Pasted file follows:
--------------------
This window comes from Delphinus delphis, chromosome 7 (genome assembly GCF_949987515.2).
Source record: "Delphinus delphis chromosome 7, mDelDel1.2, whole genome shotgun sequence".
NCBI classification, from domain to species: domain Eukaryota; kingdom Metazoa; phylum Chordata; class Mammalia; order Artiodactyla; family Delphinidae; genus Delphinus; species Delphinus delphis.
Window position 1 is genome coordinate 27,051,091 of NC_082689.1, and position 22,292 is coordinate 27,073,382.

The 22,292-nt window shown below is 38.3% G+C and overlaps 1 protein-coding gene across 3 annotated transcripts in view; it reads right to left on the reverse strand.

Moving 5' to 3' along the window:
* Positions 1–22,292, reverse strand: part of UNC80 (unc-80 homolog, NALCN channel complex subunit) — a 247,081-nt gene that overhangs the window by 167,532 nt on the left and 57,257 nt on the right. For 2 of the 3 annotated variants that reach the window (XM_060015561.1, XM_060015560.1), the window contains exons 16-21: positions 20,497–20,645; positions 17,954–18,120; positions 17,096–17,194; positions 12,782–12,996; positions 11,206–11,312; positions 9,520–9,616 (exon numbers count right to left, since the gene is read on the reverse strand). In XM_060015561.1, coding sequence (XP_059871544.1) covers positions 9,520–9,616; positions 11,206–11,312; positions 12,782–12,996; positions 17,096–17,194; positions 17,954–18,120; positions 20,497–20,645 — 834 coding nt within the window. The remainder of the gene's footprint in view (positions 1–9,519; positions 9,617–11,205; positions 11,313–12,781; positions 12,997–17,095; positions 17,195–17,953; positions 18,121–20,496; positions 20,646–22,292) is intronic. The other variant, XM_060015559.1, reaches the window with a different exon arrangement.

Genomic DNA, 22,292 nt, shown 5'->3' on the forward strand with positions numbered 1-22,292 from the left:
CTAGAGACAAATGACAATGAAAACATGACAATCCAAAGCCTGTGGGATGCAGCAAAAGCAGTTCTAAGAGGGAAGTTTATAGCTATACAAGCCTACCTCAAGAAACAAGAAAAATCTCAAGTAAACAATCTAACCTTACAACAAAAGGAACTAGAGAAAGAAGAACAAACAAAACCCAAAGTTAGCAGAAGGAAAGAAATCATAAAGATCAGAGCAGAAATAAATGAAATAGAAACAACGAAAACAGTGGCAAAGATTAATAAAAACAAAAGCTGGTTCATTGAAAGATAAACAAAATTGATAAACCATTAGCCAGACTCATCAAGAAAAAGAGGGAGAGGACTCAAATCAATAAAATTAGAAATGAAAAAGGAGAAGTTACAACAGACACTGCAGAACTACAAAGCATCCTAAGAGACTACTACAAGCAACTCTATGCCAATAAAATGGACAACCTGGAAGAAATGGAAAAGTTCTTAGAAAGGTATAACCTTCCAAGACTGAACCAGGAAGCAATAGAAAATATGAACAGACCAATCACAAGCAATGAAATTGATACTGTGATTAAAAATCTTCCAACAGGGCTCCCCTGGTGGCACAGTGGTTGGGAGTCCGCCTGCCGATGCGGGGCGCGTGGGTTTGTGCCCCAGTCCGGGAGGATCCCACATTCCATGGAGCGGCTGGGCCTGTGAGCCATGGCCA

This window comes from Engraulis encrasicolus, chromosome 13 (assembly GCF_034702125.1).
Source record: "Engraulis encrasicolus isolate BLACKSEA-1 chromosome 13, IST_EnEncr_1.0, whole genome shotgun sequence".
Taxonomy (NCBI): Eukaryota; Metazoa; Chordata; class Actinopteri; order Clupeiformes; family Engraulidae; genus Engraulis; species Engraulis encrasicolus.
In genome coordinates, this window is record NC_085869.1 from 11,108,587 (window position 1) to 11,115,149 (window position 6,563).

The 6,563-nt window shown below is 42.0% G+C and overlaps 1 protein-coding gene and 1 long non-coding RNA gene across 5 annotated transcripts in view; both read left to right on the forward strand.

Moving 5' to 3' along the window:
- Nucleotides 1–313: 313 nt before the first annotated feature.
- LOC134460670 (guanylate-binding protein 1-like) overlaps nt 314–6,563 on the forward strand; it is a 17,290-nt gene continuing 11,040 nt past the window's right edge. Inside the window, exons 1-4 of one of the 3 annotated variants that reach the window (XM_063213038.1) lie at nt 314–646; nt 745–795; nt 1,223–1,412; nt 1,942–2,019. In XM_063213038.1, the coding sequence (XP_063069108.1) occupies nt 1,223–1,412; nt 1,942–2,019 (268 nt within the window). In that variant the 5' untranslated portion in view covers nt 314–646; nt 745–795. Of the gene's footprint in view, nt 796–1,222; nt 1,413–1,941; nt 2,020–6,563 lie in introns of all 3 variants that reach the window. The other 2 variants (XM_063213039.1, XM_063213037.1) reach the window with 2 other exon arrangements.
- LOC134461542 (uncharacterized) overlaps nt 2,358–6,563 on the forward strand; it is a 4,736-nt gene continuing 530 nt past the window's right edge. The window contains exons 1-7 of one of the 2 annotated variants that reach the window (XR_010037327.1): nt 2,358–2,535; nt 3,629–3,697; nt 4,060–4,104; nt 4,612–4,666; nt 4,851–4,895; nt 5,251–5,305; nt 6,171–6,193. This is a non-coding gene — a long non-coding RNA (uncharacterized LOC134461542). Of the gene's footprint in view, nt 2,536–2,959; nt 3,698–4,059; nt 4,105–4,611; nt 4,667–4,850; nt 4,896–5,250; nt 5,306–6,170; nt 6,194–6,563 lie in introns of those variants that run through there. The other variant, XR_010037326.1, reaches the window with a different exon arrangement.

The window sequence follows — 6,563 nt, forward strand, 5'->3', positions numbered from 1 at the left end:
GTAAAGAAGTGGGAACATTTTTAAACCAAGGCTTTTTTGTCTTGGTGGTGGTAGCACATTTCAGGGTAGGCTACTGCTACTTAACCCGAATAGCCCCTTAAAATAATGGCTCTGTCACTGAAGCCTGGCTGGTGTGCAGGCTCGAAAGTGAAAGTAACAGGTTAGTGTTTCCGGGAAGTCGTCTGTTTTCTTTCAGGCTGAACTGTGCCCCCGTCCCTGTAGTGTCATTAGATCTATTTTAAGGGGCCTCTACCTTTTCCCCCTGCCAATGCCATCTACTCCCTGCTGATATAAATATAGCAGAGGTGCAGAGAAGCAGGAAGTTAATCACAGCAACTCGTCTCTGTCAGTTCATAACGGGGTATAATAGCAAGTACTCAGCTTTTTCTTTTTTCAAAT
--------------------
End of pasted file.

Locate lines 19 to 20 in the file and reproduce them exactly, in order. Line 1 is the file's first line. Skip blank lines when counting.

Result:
The window sequence follows — 6,563 nt, forward strand, 5'->3', positions numbered from 1 at the left end:
GTAAAGAAGTGGGAACATTTTTAAACCAAGGCTTTTTTGTCTTGGTGGTGGTAGCACATTTCAGGGTAGGCTACTGCTACTTAACCCGAATAGCCCCTTAAAATAATGGCTCTGTCACTGAAGCCTGGCTGGTGTGCAGGCTCGAAAGTGAAAGTAACAGGTTAGTGTTTCCGGGAAGTCGTCTGTTTTCTTTCAGGCTGAACTGTGCCCCCGTCCCTGTAGTGTCATTAGATCTATTTTAAGGGGCCTCTACCTTTTCCCCCTGCCAATGCCATCTACTCCCTGCTGATATAAATATAGCAGAGGTGCAGAGAAGCAGGAAGTTAATCACAGCAACTCGTCTCTGTCAGTTCATAACGGGGTATAATAGCAAGTACTCAGCTTTTTCTTTTTTCAAAT